This contribution proposes that Freud, in “Instincts and their Vicissitudes” (1915c), develops a separate metapsychology of hate for the first time. Freud does not only distinguish hate from sadism and masochism, but also renounces his former opinion about hate as a transformation of love. We analyse Freud’s views on hate in line with his “The Disposition to Obsessional Neurosis” (1913i) and according to the matrix of obsessional neurosis. We also draw attention to the constitutive importance of the ego-development and the ego-instincts as put forward in “On Narcissism: An Introduction” (1914c). In this way Freud’s plea for an original hate is one of the rare locations in the Freudian corpus where there is room for an original, non-sexual aggressivity.
In this paper some clinical fragments are presented to illustrate the delicate relationship between initial diagnostic assessment and the phenomenology that becomes visible through the gradual unfolding of an analytic cure. Examples of gerontophilia, apparently extreme narcissism, fetishism, and frotteurism illustrate that a theoretical diagnosis of perversion is far from straightforward. A cure, which is carried out thoroughly and which is faithful to its own dynamics, requires careful handling of hypothetical psychodiagnostic categories, even psychoanalytically inspired ones. Perverse onsets or perverse traits are not necessarily indications of a perverse structure.
In “The Culture of Narcissism” (1979), American social critic Christopher Lasch shows how the disintegration of traditional patriarchal authority and the rise of neo-capitalism has spawned a new, narcissistic form of subjectivity. In the current article, the author tries to relate Lasch’s work to the postmodern problematic of the non-existence of the big Other, as described by a number of authors inspired by Lacan. It is argued that the demise of symbolic influence has given rise to a proliferation of narcissistic ideals and the emergence of a “permissive” but extremely cruel superego. The imaginary identity of the narcissistic individual is no longer fixed in the symbolic, but is permanently refashioned and restyled for commercial purposes. On the basis of an interpretation of Lacan’s discours du capitaliste, this thesis is further developed and applied to a number of contemporary pathologies. The author states that these pathologies can be listened to as a complaint directed against the capitalist Other. The response of psychoanalysis to the non-existence of the big Other consists therefore of an ethic of good listening, listening that invites speech that does not leave the subject undivided.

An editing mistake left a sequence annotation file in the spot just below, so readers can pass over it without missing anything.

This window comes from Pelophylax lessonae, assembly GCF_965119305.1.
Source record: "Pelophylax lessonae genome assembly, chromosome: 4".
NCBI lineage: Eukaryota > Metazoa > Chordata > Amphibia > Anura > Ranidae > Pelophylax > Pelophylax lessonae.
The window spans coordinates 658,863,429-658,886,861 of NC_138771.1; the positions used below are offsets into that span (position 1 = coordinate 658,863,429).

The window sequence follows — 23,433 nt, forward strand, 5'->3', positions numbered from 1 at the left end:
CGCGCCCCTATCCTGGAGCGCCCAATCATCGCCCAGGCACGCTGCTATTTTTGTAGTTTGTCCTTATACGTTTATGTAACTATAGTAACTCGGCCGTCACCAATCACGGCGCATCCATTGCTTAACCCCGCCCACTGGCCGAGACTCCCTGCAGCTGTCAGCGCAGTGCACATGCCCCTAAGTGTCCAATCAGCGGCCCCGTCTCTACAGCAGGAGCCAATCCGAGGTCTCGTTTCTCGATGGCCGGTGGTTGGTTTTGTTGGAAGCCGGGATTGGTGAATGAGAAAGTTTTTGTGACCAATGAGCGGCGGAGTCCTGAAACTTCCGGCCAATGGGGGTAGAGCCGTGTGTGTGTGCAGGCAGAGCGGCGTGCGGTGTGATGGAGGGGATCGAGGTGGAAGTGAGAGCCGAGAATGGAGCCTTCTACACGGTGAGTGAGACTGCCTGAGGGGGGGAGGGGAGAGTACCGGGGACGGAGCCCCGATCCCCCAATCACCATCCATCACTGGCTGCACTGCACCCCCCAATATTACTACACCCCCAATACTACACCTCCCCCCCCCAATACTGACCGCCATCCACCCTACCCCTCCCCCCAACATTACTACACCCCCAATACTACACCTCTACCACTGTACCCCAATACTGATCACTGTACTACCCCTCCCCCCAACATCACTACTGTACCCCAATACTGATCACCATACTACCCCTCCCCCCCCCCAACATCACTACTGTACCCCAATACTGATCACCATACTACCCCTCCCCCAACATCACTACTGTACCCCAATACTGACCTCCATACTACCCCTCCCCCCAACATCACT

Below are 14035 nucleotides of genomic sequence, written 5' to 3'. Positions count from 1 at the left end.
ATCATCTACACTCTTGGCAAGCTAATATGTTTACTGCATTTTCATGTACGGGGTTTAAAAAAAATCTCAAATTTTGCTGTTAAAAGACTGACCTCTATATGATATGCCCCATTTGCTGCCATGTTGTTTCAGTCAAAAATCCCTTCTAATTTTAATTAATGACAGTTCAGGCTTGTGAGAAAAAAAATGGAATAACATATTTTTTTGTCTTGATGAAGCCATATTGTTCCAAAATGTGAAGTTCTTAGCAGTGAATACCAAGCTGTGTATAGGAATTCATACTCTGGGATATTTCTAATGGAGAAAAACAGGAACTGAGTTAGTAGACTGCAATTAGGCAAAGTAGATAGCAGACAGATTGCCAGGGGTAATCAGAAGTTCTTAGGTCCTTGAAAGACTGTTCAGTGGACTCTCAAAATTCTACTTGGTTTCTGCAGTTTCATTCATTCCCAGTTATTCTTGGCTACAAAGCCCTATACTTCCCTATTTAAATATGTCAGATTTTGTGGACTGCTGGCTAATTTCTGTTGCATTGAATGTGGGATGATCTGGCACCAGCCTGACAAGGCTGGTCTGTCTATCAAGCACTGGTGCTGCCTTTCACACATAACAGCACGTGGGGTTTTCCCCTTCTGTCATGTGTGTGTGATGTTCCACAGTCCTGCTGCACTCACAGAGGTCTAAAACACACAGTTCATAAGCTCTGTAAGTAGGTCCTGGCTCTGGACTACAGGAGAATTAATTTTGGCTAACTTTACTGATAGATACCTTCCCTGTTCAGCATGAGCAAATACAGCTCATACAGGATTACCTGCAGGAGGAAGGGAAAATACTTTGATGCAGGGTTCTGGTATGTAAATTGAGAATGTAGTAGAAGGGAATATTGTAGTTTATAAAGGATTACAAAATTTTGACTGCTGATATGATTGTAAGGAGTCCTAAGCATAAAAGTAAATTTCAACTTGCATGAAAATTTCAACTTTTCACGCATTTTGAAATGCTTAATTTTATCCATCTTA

This contribution focuses on Freud’s elaboration of the genesis of sadism and masochism in “Instincts and their Vicissitudes” (1915c). We first briefly recap the standard reading of this text by Jean Laplanche which relies on Freud’s concept of “anaclisis”. In our opinion, Laplanche’s reading implicitly presupposes that Freud’s discussion of sadism and masochism questions the sexualisation of an originally non-sexual aggressivity. In contrast, we argue that Freud’s argumentation starts from the question how the aggressivity that is inherent in sexuality relates to sadism and masochism qua perversion. The matrix of obsessional neurosis and the development of the ego discussed in the same context are of crucial importance for the systematic development of Freud’s answer to this last question.